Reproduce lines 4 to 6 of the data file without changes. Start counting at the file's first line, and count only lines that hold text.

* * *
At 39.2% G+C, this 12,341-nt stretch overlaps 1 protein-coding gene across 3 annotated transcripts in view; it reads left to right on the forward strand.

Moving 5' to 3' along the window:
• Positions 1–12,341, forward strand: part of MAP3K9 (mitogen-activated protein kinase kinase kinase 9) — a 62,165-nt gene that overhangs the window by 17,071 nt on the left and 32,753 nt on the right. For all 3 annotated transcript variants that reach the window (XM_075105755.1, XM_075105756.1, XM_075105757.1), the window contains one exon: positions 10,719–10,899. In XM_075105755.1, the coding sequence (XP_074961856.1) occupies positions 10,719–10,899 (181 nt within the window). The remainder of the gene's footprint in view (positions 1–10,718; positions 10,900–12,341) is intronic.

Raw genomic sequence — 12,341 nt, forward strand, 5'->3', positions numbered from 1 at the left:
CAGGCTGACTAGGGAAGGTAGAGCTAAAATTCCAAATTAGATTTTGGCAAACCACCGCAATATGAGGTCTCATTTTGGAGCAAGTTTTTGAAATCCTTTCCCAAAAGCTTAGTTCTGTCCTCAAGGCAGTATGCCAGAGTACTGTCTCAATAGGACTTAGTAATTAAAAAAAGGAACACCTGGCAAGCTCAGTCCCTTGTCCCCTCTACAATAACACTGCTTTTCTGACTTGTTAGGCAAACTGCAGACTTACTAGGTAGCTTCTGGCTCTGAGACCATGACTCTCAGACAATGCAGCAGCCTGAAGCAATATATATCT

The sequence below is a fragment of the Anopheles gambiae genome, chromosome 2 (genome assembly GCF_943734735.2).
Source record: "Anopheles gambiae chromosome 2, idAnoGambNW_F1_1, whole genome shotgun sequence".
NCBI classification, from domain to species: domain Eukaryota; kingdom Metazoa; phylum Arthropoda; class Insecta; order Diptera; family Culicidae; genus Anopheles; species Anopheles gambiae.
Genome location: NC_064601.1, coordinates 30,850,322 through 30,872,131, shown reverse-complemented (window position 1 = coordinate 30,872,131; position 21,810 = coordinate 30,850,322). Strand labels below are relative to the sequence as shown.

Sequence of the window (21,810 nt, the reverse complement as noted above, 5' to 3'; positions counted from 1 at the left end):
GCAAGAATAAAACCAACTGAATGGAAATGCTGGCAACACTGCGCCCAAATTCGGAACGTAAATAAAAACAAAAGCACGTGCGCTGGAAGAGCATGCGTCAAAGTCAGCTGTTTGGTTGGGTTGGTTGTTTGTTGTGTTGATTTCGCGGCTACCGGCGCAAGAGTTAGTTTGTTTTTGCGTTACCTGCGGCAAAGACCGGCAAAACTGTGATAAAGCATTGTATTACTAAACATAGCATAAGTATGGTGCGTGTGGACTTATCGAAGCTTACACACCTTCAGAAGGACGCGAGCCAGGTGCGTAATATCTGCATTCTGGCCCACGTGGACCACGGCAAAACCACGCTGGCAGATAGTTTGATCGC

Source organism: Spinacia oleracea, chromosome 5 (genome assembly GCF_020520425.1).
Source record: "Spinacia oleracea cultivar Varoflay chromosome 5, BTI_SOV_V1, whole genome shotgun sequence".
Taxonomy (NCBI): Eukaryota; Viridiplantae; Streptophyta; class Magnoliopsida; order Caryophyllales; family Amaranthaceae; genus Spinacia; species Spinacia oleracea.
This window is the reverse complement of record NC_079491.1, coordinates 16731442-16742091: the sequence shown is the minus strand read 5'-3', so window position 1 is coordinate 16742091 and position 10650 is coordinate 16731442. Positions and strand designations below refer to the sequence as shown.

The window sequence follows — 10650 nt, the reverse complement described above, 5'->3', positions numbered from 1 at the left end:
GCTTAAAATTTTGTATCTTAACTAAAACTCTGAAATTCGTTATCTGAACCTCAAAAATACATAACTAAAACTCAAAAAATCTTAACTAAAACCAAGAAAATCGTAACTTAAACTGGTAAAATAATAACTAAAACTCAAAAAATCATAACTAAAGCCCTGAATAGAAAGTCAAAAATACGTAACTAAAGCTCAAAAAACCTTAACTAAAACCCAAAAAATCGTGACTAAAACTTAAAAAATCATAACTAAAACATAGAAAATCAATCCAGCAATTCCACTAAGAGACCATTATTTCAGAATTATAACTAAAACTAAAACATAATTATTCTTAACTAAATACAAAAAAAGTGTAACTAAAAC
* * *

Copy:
Raw genomic sequence — 12,341 nt, forward strand, 5'->3', positions numbered from 1 at the left:
CAGGCTGACTAGGGAAGGTAGAGCTAAAATTCCAAATTAGATTTTGGCAAACCACCGCAATATGAGGTCTCATTTTGGAGCAAGTTTTTGAAATCCTTTCCCAAAAGCTTAGTTCTGTCCTCAAGGCAGTATGCCAGAGTACTGTCTCAATAGGACTTAGTAATTAAAAAAAGGAACACCTGGCAAGCTCAGTCCCTTGTCCCCTCTACAATAACACTGCTTTTCTGACTTGTTAGGCAAACTGCAGACTTACTAGGTAGCTTCTGGCTCTGAGACCATGACTCTCAGACAATGCAGCAGCCTGAAGCAATATATATCT

The sequence below is a fragment of the Anopheles gambiae genome, chromosome 2 (genome assembly GCF_943734735.2).